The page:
Cultivating Their Roots
Just outside Commiskey in Jennings County, the Stream Cliff Farm bridges nearly two centuries of history. Dotted by an impressive collection of nineteenth-century buildings, today the farm operates as an herb and flower business, restaurant, winery, and special events venue.
For their role in preserving the farm’s historic structures and incorporating them into its day-to-day business, owners Betty and Gerald Manning won the 2020 John Arnold Award for Rural Preservation presented by Indiana Landmarks and Indiana Farm Bureau.
Stream Cliff’s origins date back to 1821, when James Harmon moved from Maine to Indiana, where he established a farm using a land grant awarded to his father, a Revolutionary War veteran who served under Benedict Arnold. Harmon reportedly lived in a hollow tree while he built a barn and baked bricks to construct his farmhouse between 1836 and 1843. The property gained notoriety on July 11, 1863, surviving a visit by Confederate soldiers during General John Hunt Morgan’s raid through southern Indiana. Harmon died without heirs a few months later, leaving the farm to the Methodist church. Betty Manning’s ancestors bought the farm shortly thereafter, and since then six generations have worked on the property.
“There’s a longing to keep things nice so other generations can enjoy what you’ve enjoyed. I do recognize how special that is,” says Betty. “Living here all these years gives me more joy than anywhere else.”
The farm’s oldest structures figure prominently in Betty’s childhood memories. She recalls visiting her grandfather in the brick farmhouse and helping her father drive cattle to the property or rake hay to put up in the c.1821 barn. Her connection to the land led her and Gerald to take on the farm shortly after marrying in 1965, moving into the 1836 brick farmhouse to raise their family.
Personal hobbies and gardening interests took the farm in a new direction around 1972, when the Mannings started selling crafts, cornhusk dolls, dried florals, and hand-carved Santas during the holidays. They pressed Betty’s grandpa’s blacksmith shop—located in an early nineteenth-century cabin—back into service, creating hand-forged items to sell. They created quilt-shaped gardens in homage to Betty’s grandmother, an avid quilter and gardener. “We were practicing agritourism before it had a name,” says Betty.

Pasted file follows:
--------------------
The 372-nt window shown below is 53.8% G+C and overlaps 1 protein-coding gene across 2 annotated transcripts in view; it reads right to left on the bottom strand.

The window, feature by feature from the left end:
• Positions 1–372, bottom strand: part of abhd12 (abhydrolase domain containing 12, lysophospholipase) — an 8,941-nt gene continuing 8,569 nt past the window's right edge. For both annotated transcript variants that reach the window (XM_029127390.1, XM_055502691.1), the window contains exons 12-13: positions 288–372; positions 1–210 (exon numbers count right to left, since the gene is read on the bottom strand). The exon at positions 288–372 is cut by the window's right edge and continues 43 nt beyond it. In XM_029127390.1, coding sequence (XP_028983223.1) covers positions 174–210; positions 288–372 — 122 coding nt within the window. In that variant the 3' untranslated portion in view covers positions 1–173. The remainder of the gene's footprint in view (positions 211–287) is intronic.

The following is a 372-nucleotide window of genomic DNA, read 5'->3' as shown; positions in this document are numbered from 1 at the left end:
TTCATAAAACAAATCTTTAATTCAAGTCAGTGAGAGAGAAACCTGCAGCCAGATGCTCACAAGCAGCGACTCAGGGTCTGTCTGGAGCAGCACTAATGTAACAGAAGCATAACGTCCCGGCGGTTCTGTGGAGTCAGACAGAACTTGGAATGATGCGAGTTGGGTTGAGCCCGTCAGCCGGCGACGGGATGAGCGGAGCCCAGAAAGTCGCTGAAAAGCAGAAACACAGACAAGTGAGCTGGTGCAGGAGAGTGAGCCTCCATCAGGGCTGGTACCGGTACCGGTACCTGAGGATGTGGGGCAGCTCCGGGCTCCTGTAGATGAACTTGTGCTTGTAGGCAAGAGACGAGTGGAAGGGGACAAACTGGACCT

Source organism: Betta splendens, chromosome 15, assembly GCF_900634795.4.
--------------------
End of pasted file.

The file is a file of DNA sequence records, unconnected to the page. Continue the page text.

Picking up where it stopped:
As Stream Cliff’s flower and herb-growing business expanded, the Mannings repurposed more of the farm’s historic buildings. They converted a mid-nineteenth-century corncrib to a chapel and adapted the c.1821 English barn and a smaller nineteenth-century barn nearby to host weddings, receptions, and other events. A c.1868 building, believed to have been built to house workers constructing a nearby railroad, provides space for an antique and gift shop. A former chicken house became the farm store. Betty’s grandpa’s blacksmith shop is now used for selling indoor plants, while Gerald’s c.1970 blacksmith shop became a winery tasting room and gift shop.
Keeping Stream Cliff Farm running is a multi-generational effort supported by the Mannings’ children, grandchildren, and friends. Gerald and Betty’s son Greg and his wife Lauren oversee cultivation of the plants offered for sale, while their daughter Elizabeth supervises food-related business, including the farm restaurant and tearoom, Twigs and Sprigs, assisted by her husband Troy. The family rents out 270 of the farm’s 470 acres of cropland to an extended family member, still putting up their own hay for the farm’s donkeys, goats, and horses.
Along with providing a destination for shopping and dining, Stream Cliff hosts wildflower walks, art shows, and classes on cooking, art, crafts, and gardening. Its restaurant, shops, and gardens are open mid-March through mid-October. During cold-weather months, the farm hosts special holiday teas, open houses, and fireside dinners prepared with the farm’s herbs. The Mannings share news, photos, and hours of operation for the property’s various ventures on the farm’s website, streamclifffarm.com.
This year, during a pandemic that instituted new rules limiting crowd sizes and conditions, the Mannings rallied to adapt their business practices, realizing they would likely be unable to host the large groups and bus tours that have visited in the past. They installed outdoor dining areas under a canopy, allowing them to offer more distanced dining options.
“It may be a more difficult year to maintain growth. But each generation has taken its turn to hang onto this farm, sometimes under real adverse conditions,” says Betty. “My internal being says to keep what people have worked so hard to build. I’ll be darned if a pandemic brings us down.”
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